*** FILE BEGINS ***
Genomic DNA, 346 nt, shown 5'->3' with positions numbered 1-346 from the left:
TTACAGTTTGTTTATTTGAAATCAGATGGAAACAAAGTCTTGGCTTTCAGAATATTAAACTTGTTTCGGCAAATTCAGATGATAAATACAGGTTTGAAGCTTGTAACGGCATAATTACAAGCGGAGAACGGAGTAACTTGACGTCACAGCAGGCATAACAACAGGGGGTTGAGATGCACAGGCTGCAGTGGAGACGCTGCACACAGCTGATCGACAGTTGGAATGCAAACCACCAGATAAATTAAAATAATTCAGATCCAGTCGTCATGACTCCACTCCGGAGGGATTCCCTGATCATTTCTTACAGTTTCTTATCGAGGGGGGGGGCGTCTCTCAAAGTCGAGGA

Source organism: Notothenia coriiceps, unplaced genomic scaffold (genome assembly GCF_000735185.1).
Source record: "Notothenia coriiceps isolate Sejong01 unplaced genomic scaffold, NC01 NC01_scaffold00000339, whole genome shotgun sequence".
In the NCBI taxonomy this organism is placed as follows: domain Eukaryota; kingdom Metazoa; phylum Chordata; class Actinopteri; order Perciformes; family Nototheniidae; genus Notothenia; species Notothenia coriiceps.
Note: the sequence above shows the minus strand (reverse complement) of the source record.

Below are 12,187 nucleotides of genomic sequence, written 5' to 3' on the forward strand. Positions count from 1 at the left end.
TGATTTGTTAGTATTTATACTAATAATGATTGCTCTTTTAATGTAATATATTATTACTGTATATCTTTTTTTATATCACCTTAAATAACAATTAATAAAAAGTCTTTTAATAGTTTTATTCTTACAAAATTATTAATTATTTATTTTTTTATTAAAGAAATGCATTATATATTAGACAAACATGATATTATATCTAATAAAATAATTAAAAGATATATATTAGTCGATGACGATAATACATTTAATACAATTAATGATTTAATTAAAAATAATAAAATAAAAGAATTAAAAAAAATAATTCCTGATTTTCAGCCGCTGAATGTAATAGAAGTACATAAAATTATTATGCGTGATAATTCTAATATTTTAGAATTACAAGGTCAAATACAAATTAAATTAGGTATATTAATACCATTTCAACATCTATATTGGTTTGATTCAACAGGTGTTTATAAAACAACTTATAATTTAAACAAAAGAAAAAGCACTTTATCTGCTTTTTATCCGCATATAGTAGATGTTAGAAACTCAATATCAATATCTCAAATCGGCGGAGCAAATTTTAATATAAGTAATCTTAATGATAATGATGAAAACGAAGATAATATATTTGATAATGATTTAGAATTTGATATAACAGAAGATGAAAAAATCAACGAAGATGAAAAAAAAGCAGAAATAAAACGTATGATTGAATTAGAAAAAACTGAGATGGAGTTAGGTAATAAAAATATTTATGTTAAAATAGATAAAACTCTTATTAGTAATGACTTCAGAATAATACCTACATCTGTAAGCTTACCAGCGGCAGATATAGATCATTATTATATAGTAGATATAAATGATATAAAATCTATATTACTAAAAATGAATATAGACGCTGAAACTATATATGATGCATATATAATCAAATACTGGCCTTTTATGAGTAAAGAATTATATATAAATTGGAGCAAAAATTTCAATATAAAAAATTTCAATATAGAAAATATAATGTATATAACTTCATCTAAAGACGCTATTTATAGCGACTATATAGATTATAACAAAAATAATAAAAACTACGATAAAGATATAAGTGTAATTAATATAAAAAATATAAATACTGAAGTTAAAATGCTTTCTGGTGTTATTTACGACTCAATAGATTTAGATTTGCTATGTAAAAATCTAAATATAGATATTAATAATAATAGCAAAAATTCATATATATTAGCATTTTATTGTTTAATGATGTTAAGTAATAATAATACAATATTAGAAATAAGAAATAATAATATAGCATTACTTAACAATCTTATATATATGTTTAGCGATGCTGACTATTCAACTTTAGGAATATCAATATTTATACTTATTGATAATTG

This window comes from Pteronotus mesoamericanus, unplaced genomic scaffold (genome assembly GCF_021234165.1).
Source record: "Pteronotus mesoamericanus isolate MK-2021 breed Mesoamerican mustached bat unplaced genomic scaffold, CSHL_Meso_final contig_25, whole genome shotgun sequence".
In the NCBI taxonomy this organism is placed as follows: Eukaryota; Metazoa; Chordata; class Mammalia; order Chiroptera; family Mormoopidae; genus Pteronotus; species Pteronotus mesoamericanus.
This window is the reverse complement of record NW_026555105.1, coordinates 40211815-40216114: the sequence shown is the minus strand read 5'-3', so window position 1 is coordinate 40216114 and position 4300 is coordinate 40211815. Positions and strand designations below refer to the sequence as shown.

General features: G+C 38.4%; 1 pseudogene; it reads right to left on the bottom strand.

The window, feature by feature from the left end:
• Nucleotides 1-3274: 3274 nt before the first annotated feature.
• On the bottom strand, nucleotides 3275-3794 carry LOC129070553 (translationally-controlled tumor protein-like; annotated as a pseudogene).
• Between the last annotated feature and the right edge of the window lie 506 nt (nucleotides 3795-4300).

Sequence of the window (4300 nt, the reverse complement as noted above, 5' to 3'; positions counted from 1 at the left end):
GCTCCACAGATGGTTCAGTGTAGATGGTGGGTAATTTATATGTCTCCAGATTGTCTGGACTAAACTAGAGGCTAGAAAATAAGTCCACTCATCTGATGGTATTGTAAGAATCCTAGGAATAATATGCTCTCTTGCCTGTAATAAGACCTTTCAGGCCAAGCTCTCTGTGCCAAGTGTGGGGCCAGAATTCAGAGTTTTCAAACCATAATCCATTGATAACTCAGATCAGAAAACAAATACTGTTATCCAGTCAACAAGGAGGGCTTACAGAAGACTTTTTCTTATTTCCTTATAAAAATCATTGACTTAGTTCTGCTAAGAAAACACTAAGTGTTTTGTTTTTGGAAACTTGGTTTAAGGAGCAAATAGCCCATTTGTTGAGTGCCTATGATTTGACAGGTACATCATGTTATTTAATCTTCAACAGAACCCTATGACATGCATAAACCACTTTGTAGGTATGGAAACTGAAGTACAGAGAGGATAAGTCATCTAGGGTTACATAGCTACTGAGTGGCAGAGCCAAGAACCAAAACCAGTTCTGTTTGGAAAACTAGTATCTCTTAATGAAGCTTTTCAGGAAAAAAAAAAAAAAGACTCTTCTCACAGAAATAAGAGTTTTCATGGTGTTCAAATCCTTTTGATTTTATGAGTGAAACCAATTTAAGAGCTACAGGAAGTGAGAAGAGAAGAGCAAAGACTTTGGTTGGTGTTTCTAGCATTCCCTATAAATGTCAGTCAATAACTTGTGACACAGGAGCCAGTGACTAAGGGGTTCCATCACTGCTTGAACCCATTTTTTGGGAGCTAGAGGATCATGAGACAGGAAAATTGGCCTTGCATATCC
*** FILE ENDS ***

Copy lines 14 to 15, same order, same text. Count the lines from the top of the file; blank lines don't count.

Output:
The window, feature by feature from the left end:
• Nucleotides 1-3274: 3274 nt before the first annotated feature.